The impact of instructional interventions on students' learning approaches, attitudes, and achievement.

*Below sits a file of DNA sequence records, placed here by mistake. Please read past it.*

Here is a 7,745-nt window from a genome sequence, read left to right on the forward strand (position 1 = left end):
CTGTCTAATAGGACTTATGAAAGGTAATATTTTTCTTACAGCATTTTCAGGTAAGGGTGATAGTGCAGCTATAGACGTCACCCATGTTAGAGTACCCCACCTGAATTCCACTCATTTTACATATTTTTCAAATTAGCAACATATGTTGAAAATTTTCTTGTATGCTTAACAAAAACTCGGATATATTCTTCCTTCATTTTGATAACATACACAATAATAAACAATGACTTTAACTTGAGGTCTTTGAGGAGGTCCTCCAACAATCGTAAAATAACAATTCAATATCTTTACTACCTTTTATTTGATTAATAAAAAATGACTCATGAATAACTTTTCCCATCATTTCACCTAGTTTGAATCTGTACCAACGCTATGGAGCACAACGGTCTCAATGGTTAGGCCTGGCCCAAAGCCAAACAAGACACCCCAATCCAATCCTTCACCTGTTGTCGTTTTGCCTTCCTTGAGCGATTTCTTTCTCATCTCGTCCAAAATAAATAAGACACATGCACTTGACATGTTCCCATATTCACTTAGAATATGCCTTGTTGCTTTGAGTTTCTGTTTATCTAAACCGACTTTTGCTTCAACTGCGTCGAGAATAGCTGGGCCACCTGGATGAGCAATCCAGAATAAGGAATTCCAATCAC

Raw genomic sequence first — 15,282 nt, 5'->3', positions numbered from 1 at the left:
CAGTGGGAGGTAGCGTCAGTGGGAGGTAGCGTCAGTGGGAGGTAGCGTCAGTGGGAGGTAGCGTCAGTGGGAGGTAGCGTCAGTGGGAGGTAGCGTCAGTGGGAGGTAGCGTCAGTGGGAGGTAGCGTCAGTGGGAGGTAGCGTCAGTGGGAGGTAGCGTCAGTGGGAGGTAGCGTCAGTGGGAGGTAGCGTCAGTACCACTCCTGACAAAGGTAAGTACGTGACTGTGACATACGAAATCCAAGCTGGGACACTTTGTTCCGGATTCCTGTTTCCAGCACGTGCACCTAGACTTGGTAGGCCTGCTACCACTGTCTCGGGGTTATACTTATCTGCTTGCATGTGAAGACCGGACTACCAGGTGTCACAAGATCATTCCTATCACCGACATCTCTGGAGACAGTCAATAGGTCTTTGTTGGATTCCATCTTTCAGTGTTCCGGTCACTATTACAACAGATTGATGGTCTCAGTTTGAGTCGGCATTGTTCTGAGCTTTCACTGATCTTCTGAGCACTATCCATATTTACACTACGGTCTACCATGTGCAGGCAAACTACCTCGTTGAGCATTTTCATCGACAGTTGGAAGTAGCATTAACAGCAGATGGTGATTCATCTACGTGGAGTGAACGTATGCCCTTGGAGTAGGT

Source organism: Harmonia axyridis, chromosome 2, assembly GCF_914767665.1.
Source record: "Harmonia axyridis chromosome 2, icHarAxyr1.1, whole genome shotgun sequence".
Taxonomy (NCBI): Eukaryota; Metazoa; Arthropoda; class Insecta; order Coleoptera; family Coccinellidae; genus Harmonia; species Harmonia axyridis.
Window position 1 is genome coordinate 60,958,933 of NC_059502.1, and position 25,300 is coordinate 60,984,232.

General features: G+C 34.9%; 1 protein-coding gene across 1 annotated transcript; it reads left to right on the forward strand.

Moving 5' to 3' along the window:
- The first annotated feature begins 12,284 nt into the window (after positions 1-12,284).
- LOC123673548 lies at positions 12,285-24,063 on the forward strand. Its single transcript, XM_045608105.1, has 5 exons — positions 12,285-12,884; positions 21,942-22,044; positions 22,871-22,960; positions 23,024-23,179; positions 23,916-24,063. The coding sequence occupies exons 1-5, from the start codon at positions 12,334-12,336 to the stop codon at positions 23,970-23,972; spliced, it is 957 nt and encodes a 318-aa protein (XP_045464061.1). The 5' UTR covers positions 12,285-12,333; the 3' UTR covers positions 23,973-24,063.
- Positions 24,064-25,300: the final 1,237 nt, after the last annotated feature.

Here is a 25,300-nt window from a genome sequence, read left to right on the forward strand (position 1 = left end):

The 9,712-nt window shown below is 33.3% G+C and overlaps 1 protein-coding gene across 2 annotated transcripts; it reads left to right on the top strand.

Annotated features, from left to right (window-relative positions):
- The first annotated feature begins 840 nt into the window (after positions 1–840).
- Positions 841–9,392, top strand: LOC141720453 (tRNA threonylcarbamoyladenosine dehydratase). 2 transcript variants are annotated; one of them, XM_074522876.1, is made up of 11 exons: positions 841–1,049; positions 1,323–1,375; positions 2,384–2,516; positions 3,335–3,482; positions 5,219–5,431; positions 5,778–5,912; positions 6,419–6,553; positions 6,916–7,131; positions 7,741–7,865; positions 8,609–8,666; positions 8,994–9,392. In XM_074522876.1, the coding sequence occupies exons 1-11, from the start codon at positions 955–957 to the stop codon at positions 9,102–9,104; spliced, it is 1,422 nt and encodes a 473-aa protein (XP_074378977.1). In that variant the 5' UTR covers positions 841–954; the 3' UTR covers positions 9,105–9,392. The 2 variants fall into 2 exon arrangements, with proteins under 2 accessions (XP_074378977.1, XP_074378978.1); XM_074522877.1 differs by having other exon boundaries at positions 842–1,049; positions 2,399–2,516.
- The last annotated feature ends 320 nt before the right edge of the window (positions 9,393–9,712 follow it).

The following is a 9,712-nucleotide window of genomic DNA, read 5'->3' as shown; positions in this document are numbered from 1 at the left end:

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Many interacting factors need to be considered when contemplating the optimum conditions for the creation of a learning environment that is compatible with the aims of tertiary teaching and learning. In the current economic climate, the costs of creating learning environments that foster these aims is also a major consideration. Further, in this era of rapid technological development and change, there are increasing numbers of students of divergent age, experience and ability entering the tertiary sector. Teachers at this level are therefore faced with real problems in providing students with interesting and innovative learning environments that influence and encourage the use of a deep approach to learning and the development of real understanding.This longitudinal research project sought, through the development and introduction of various teaching and learning interventions, to influence nursing students' attitudes towards microbiology and consequently their approaches to learning and achievement. The instruments used in the intervention practices were developed as a result of suggestions by students and staff during the course of this study and were fashioned along the lines of two models of student learning developed by Kember and Gow (1989) and Biggs (1993a). The study also attempted to elucidate the major factors affecting student attitudes towards teaching and learning with multiple media and the relationship between students' attitude, achievement and their learning approach.Significant relationships were established in the study between positive attitudes towards microbiology, higher scores for higher level learning approaches and higher academic grades.The major factors that appeared to influence students' attitudes towards microbiology included: (1) students' interest in microbiology; (2) the relevance students perceived microbiology had to nursing; (3) students' perceptions of the quality of the microbiology unit and learning materials, (4) the nature of the pastoral care provided; (5) the availability of independent study options; (6) students' perceptions of the degree of difficulty of the unit; (7) the credit point values for the unit and (8) students' perceptions of overload.In this study, freedom of choice of learning materials and the factors interest in, and relevance of microbiology to nursing practice appear to be major forces associated with increased use of deep approaches to learning by the different student groups. Perceptions of a heavy workload, overload of information, lack of pastoral care and perceived inadequate credit point value given to the microbiology units demonstrated little effect in increasing the use of surface learning approaches by students. However, when students' ratings for interest and relevance were low, and these factors were present as a group or individually, they were shown to influence an increase in surface approaches with a corresponding decline in use of deep approaches to learning.Overall, the results derived from this study with regard to learning approach and attitude suggest that if interest in microbiology and the perceived relevance of microbiology to nursing is high, these factors will have a greater positive effect on the use of higher level learning approaches than the variables of overload, inappropriate credit point values and nomenclature problems will have in increasing the use of lower level learning approaches by students.Part of this investigation involved the possible identification of learning strategies that were used more often by students who tended to utilise higher level learning approaches in contrast to students who used lower level approaches. Strategies that evolved from the data collected across the quasi-experimental cohort included (1) discrimination between specific learning materials that best fitted with students' lifestyles and learning preferences; (2) discrimination between specific learning strategies that better suited different subject areas; (3) interrelating microbiology theory with patients' clinical presentations in the hospitals; (4) using self-assessment, working in groups or with a friend; (5) the use of organised and consistent study habits; (6) the use of mnemonics, note taking, rote learning and continual revision of facts to establish a base knowledge of the subject before linking of material across areas could be made; (7) use of graphs, diagrams and flow charts; and (8) the use of more interactive learning materials such as the CAL.
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